Today my 4-year-old daughter came home from nursery with her coat peg picture and I cried. Two days from the end of nursery and teachers are returning such items to parents as mementos of a precious change in their child’s life. These items in part signal the end of the baby stage and the beginning of a formal education.To me this picture symbolises much more.
Over the course of my pregnancy I was taken into the dreaded relative’s room on more than one occasion. A small, stuffy recess to sit on a tired couch which had no doubt borne witness to many a heartbreak. I was kindly offered tea (with plenty of sugar), and most importantly a hug, from many a compassionate nurse. I gratefully took all of them whilst doctors reluctantly, (and I am sure sadly), attempted to prepare us for the worst.
My baby was not growing, and the doctors couldn’t tell us why. Those whom as patients we always assume will have all the answers, sometimes do not. There were many discussions around ‘viability’, a term I had previously considered innocuous, but now one suddenly laden with a deeper and ultimately terrifying significance.
Then followed scan after scan. These regular ultrasounds, once a time of great excitement and wonder, were henceforth met with dread on account of what they may uncover.
When subsequently admitted I was classified by one excited consultant as ‘an enigma’. Next came the inevitable stream of interested students and juniors who crowded round my bedside enthusiastically to take endless notes on this ‘unusual presentation’. I welcomed their attention, hopeful that their collective brilliance may result in an answer that seemed to baffle most.
I was treated to a prognosis of hope and despair in almost equal measure – depending on the approach of the doctor. In the end it was down to me to make my own mind up and, with one hand on my belly, to ‘listen’ to what those lively movements were telling me. My daughter remained an enigma until her birth and defied the expectations of Oxford University professors at the John Radcliffe Hospital.
She was born, and she lived, the Special Care Baby Unit team at Swindon Hospital made sure of that. They nursed her with care, and with love when I could not find it within me, when I was too broken to feel anything. On more than one occasion I arrived on the unit to see her tiny body being gently rocked and cooed over, wires trailing. I had no concerns about the quality of her care, despite the pressures they were under.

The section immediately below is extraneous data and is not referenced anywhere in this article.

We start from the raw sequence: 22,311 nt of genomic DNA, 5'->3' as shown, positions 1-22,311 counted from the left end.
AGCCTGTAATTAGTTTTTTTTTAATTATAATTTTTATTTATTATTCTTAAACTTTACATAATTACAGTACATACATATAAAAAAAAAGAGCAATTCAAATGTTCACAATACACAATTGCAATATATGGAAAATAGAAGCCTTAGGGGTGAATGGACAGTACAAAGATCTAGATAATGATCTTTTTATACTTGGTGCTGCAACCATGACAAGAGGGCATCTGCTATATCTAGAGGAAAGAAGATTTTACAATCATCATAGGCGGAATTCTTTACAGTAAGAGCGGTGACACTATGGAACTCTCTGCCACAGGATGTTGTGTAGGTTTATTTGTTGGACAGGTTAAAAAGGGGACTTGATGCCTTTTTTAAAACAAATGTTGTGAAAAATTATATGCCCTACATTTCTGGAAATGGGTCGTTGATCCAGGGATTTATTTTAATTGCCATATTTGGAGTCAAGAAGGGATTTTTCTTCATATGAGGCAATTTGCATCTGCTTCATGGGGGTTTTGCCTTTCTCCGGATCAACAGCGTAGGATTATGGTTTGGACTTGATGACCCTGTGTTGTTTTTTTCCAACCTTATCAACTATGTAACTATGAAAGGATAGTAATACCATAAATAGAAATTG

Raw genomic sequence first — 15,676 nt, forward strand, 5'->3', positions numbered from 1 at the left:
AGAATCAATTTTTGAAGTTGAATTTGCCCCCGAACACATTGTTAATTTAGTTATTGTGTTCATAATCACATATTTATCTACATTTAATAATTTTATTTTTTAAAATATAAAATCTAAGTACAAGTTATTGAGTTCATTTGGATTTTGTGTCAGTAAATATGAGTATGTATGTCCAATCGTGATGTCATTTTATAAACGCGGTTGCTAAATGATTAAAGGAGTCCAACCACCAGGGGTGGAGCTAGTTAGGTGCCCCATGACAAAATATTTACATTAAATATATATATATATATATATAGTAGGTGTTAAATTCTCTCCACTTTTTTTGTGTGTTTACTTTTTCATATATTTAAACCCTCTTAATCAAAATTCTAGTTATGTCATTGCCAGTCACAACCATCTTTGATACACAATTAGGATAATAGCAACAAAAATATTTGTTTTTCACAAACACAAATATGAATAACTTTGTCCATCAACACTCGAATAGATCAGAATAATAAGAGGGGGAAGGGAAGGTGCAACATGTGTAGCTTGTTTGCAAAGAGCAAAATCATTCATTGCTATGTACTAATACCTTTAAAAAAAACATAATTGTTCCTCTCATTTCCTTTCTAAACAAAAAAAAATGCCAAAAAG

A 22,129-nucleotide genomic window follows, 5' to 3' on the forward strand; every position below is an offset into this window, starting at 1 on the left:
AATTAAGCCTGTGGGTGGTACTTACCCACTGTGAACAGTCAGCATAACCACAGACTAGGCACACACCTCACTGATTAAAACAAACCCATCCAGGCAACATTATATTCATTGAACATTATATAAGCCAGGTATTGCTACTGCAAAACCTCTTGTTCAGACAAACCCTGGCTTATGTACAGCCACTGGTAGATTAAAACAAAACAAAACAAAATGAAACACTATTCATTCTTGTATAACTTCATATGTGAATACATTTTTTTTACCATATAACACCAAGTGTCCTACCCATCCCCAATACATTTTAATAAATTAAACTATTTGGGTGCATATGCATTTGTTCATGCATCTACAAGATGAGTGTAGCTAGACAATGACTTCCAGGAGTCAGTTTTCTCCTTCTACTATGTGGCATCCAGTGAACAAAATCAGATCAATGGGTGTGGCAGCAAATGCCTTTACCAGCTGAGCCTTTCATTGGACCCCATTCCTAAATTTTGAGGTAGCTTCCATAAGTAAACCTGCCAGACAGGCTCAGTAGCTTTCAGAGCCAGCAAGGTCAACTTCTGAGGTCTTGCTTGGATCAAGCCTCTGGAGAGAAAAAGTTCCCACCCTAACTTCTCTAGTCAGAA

When one of the nurses placed the baby in her nervous mother’s arms for the first time I was numb. I was frightened. I thought I may break her. I flinched at each beep of the monitor – convinced its every sound signalled something awful was going to happen. In the end miraculously, nothing did. My 3lb 4oz baby came home a month later with only minor issues. That experience will never leave me and, although there will be and are difficult days, I will never take her hard-earned life for granted.
So, to the NHS itself and all its staff at John Radcliffe and Great Western Hospitals who have supported my little one and I to get this far, I want to reiterate my appreciation, (and to say it’s okay sometimes not to have all the answers, and to admit that to a frightened patient; it’s okay to be human). Thanks to you we are a family of 4 instead of 3, thanks to you we are able to watch our beautiful daughter blossom into the stubborn, funny, wonderful person she will become, and because of you I hold this picture in my hand when it could be empty. Because of all of you – nurses, HCAs, doctors, surgeons, sonographers and students – she is here.